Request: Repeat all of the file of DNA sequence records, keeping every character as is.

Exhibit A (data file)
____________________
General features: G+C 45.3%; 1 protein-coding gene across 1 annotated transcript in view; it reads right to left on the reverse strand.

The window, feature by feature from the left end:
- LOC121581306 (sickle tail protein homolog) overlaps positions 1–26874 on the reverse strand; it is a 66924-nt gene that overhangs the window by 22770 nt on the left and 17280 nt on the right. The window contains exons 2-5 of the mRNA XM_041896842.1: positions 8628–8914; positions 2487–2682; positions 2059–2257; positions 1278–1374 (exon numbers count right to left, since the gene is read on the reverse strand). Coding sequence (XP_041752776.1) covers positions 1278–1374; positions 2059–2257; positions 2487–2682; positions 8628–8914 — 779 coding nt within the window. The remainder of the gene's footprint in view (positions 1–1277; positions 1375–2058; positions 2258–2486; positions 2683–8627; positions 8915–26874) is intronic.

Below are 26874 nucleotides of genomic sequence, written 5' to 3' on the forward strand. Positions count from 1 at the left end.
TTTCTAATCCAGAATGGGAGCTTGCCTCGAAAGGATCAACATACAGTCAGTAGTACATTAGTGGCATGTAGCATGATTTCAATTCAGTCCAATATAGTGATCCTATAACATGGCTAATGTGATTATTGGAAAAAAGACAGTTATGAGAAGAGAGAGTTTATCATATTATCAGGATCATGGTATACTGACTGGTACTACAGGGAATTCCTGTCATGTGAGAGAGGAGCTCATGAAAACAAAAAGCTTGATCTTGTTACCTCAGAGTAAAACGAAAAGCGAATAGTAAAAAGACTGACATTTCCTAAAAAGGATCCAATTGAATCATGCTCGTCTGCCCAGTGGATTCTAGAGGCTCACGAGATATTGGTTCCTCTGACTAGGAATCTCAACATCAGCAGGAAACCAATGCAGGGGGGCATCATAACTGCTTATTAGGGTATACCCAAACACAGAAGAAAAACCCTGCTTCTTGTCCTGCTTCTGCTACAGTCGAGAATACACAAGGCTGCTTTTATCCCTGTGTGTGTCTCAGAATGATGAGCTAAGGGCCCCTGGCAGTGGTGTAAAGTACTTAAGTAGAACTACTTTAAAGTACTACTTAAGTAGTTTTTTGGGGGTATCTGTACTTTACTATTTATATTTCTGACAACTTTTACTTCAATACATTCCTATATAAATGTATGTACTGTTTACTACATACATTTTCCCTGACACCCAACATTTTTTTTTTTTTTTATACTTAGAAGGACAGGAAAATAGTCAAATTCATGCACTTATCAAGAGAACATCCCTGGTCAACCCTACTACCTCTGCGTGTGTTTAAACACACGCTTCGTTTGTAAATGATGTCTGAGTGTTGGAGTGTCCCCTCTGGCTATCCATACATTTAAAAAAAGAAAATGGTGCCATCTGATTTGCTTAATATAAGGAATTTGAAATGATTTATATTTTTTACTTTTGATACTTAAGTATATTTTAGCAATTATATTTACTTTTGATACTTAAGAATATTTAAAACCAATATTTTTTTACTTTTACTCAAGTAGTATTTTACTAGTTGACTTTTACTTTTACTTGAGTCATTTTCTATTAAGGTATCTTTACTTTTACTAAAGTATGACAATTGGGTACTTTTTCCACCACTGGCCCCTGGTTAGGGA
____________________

General features: G+C 45.3%; 1 protein-coding gene across 1 annotated transcript in view; it reads right to left on the reverse strand.

The window, feature by feature from the left end:
- LOC121581306 (sickle tail protein homolog) overlaps positions 1–26874 on the reverse strand; it is a 66924-nt gene that overhangs the window by 22770 nt on the left and 17280 nt on the right. The window contains exons 2-5 of the mRNA XM_041896842.1: positions 8628–8914; positions 2487–2682; positions 2059–2257; positions 1278–1374 (exon numbers count right to left, since the gene is read on the reverse strand). Coding sequence (XP_041752776.1) covers positions 1278–1374; positions 2059–2257; positions 2487–2682; positions 8628–8914 — 779 coding nt within the window. The remainder of the gene's footprint in view (positions 1–1277; positions 1375–2058; positions 2258–2486; positions 2683–8627; positions 8915–26874) is intronic.

Below are 26874 nucleotides of genomic sequence, written 5' to 3' on the forward strand. Positions count from 1 at the left end.
TTTCTAATCCAGAATGGGAGCTTGCCTCGAAAGGATCAACATACAGTCAGTAGTACATTAGTGGCATGTAGCATGATTTCAATTCAGTCCAATATAGTGATCCTATAACATGGCTAATGTGATTATTGGAAAAAAGACAGTTATGAGAAGAGAGAGTTTATCATATTATCAGGATCATGGTATACTGACTGGTACTACAGGGAATTCCTGTCATGTGAGAGAGGAGCTCATGAAAACAAAAAGCTTGATCTTGTTACCTCAGAGTAAAACGAAAAGCGAATAGTAAAAAGACTGACATTTCCTAAAAAGGATCCAATTGAATCATGCTCGTCTGCCCAGTGGATTCTAGAGGCTCACGAGATATTGGTTCCTCTGACTAGGAATCTCAACATCAGCAGGAAACCAATGCAGGGGGGCATCATAACTGCTTATTAGGGTATACCCAAACACAGAAGAAAAACCCTGCTTCTTGTCCTGCTTCTGCTACAGTCGAGAATACACAAGGCTGCTTTTATCCCTGTGTGTGTCTCAGAATGATGAGCTAAGGGCCCCTGGCAGTGGTGTAAAGTACTTAAGTAGAACTACTTTAAAGTACTACTTAAGTAGTTTTTTGGGGGTATCTGTACTTTACTATTTATATTTCTGACAACTTTTACTTCAATACATTCCTATATAAATGTATGTACTGTTTACTACATACATTTTCCCTGACACCCAACATTTTTTTTTTTTTTTATACTTAGAAGGACAGGAAAATAGTCAAATTCATGCACTTATCAAGAGAACATCCCTGGTCAACCCTACTACCTCTGCGTGTGTTTAAACACACGCTTCGTTTGTAAATGATGTCTGAGTGTTGGAGTGTCCCCTCTGGCTATCCATACATTTAAAAAAAGAAAATGGTGCCATCTGATTTGCTTAATATAAGGAATTTGAAATGATTTATATTTTTTACTTTTGATACTTAAGTATATTTTAGCAATTATATTTACTTTTGATACTTAAGAATATTTAAAACCAATATTTTTTTACTTTTACTCAAGTAGTATTTTACTAGTTGACTTTTACTTTTACTTGAGTCATTTTCTATTAAGGTATCTTTACTTTTACTAAAGTATGACAATTGGGTACTTTTTCCACCACTGGCCCCTGGTTAGGGA